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Market Lab Report - Bubble bubble toil and trouble...

If you wish to learn how best to sidestep or profit from the next market correction, skip ahead to the last paragraph.

Quantitative easing known as QE has been at all-time record levels. On Thursday, both the European Central Bank and Bank of Japan kept their monetary policy stances neutral. The Bank of Japan made no changes to its policy stance, but did acknowledge that reaching its 2.0% inflation target will take at least until fiscal year 2019 while inflation during fiscal year 2017/18 is now expected to hit 1.1% vs. est 1.4%. The European Central Bank left its monetary policy unchanged.

Inflation remains stubbornly low as lack of demand in these sluggish economies remains. Hiking rates, ie, reducing QE, seems further off, thus the record levels of QE may remain for a longer period than expected. The US market will continue to benefit from QE as the sovereign debt bubble grows.

With the help of QE, the corporate sector has been the main buyer of US stock since the market low in 2009. This aging and artificially induced bull market that began in 2009 has been driven by this ongoing institutional buying. When a company buys back its own stock, this decreases the number of shares used to calculate EPS, thus earnings are artificially inflated, thus this sovereign debt bubble which began in 2009 continues to grow. 

Since the start of global Quantitative Easing, $20 trillion of sovereign debt and equities have been placed on central bank balance sheets, with over $5 trillion of investment grade bonds trading at negative interest rates in a failed attempt to renormalize real and nominal GDP growth rates. Any additional rate hikes by the US Federal Reserve could burst the debt bubble as there is what is known as "proportionality" to interest rates which are still near all-time lows. It wouldn't take much to flatten the yield curve by raising 3-month Treasuries another 75-85 basis points, or another three 25 basis point rate hikes which includes this December's expected hike. The debt bubble would likely burst before then since a 75 basis point increase would almost double the cost of short term loans which would hamper the economy, reversing the recovery the Fed has attempted to engineer via QE. But the Fed's hands are tied as they attempt to refuel the interest rate tank by continuing to hike rates. Meanwhile, global central banks sit on their hands unable to taper their respective QE programs due to lack of demand as noted by lagging rates of inflation.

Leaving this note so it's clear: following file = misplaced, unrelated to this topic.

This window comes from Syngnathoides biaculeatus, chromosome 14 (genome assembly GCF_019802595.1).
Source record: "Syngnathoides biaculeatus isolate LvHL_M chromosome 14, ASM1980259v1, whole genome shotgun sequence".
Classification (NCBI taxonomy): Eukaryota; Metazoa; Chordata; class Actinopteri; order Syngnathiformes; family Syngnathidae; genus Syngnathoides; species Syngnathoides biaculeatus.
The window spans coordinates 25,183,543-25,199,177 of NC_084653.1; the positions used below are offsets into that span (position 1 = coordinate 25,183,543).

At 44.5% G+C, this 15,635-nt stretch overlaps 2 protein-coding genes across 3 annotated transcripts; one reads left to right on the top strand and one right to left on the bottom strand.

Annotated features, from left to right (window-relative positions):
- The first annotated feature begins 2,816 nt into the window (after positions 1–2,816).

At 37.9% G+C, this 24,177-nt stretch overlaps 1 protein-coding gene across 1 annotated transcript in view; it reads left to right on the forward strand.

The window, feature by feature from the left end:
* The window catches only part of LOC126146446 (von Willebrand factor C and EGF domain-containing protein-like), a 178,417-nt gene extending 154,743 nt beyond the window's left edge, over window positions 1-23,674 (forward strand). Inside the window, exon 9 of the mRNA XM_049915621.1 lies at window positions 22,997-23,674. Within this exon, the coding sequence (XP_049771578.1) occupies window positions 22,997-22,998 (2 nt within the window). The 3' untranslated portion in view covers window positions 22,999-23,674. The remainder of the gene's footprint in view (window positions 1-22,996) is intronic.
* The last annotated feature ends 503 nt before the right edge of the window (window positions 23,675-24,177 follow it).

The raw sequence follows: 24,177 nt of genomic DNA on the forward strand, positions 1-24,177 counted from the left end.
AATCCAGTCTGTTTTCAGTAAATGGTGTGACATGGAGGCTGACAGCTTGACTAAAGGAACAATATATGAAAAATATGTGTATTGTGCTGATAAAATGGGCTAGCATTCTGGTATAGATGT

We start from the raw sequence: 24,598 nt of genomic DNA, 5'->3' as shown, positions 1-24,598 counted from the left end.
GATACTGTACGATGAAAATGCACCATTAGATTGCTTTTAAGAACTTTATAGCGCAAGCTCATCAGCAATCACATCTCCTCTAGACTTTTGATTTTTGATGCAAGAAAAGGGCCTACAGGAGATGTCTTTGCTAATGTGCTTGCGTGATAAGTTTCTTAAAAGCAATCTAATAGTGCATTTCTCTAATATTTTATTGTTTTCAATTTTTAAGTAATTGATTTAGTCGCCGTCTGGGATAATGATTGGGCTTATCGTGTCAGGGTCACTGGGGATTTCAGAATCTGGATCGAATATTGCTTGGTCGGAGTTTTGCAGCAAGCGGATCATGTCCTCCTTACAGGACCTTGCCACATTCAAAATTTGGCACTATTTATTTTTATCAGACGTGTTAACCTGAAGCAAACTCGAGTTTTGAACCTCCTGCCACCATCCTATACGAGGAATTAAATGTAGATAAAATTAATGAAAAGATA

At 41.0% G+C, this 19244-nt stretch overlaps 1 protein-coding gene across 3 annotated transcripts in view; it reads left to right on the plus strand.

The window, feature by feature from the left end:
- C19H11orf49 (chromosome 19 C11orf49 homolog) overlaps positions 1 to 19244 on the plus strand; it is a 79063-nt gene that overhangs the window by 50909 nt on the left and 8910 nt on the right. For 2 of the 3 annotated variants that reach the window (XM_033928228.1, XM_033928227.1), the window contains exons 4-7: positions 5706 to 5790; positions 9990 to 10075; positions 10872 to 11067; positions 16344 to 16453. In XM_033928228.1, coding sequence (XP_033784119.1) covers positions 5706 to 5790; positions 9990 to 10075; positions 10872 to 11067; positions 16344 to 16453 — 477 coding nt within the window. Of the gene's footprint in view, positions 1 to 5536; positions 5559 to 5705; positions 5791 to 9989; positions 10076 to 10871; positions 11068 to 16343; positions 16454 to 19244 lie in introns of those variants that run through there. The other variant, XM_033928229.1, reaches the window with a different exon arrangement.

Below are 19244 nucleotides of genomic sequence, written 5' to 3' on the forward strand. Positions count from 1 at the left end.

Since 2009, this "kicking the can" by central banks will come at a steep price. But trying to predict the bursting of bubbles is futile as the future does not exist. One must instead remain in the present, taking in price/volume action in real-time in the major indices and in leading stocks such as those on our Focus List. Price/volume clues have always presented before any serious market corrections or crashes. One will notice their stops being hit, pushing them into the safety of cash. This applies to every major market crash since 1929. Even a seemingly sudden onset of major market weakness such as the flash crash of 2010 left price/volume clues, enabling the Market Direction Model to switch to a sell signal. Indeed, both timing models stand at the ready. Market Direction Model (MDM) has a long-standing track record at profiting from such periods by switching to a sell signal. Meanwhile, the VIX Volatility Model (VVM) has greatly profited during such periods as shown in backtests. Keep in mind that the VVM is a far more aggressive model than the MDM thus when big profits accrue as they did earlier this year with the model up as much as +52.4%, some may choose to use their own trailing stops and personal profit objectives to determine when to take at least partial profits or limit losses as nothing goes up in a straight line, especially when it comes to the VVM. Of course, if one prefers a less aggressive approach than the VVM, the MDM may be more suitable. MDM is up almost +50% over the last 12-months as shown here.

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